The ideas, advice and conventions in the book will help any photogrophy student as well as many artists on their way to creating well thought out imagery.
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on 21 December 2008
This is such a useful book. Full of information of different types of photography such as portrait, landscape, the body, the city etc etc. It includes the historic background and images by some of the best photographers of all time

Good for a general intrest in photogaphy and especially as a source for students who study- it will definatly come in handy when im writing essays for college. One of the most reccomended books on photography.

BTW-Not about technical aspects or how to use cameras, lighting etc.
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on 28 May 2010
As the title says really; this book is essential reading for Photography students at any level, or for those whose are looking to expand & investigate further their photographic practice. Covering photgraphy from it's inception to modern contemporary practitioners, Clarke dissects the medium & clearly explains the concepts, intention & methodologies using masters of the art, including Barthes, Sontag,as well as coving all the genres. A must read !!!
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on 14 August 2009
After thoroughly enjoying EH Gombrich's The Story of Art, I was hoping that this book might do the same for the history of the photograph. Unfortunately I found it to be far too wordy and too essay-like to serve as an essential guide to the subject. Had it been written in plainer english there would have been room to include information about more photographers and photographs. The author also seems to read too much meaning into some of the pictures, which probably never entered the photographer's head. Perhaps I just made a bad choice with this book, but if, like me, you are looking for a text book to give you a good grounding in the history of photographic art, I recommend that you look elsewhere.
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on 10 January 2014
we used it for my first years course book that my photography course was basically based on for the first year. very informative and goes into the basics of photography theory in a great depth. if you are interested in the theory behind photography then graham clarke's the photograph is worth reading.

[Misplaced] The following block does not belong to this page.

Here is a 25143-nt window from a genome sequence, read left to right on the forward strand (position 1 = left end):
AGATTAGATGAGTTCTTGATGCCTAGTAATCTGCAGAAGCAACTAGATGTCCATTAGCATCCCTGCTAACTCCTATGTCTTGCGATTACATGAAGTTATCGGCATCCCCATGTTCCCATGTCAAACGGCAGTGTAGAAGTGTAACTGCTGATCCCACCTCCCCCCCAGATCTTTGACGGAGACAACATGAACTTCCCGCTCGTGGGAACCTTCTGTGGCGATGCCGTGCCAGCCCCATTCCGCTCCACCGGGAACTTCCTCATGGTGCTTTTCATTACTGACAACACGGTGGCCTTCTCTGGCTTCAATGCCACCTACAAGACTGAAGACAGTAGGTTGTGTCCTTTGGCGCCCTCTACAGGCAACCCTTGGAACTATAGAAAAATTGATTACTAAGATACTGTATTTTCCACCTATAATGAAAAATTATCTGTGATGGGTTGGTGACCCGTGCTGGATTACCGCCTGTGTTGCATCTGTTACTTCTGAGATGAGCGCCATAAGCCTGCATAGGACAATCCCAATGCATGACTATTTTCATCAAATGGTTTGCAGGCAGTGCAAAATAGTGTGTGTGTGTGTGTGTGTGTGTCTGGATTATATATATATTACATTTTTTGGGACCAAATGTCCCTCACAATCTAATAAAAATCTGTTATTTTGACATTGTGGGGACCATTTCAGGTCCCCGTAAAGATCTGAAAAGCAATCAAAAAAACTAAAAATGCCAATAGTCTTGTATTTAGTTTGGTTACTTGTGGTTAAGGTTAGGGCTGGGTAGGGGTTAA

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on 17 August 2016
I hated this book, the writing style is pompous and at times words were written and nothing quantifiable or tangle came from those words. One entire chapter is dedicated to misandry, which I will not subscribe to his ignorant propaganda.
I question any interpretation the author has of photographs. He tells the reader what photographs are supposed to mean and yet he cannot tell the difference between a river and a lake. Page 64, image 29, this image is discussed on page 62, Graham refers to the “presence of a lake,” when in reality the body of water a river. Apparently, Graham Clarke saw the picture and just started discussing the image without researching what the picture was of.
His interpretations for some images in the book are wrong. I do not accept his nonsense. Telling the reader what the picture means, when the picture can be interpreted as the exact opposite. Images 8, 43, & 71, I disagree with everything he claims about these pictures. Graham comes across trying to brainwash readers to become misandrist. Only read up to chapter 4, then through the book in the trash.
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on 22 February 2011
For those who have a deeper interest in the medium of photography Graham Clarke's book is a great place to start. It follows a linear path and covers Fox Talbot up to contemporary photographers. The easy to read style and non-condescending manor make it an essential companion for those who are looking to explore the side theoretical of photography. Important images are discussed with a syntax and vocabulary that encourage learning rather than being a barrier. It is a valid stepping stone before moving onto more weightier contributors like Barthes or Sontag.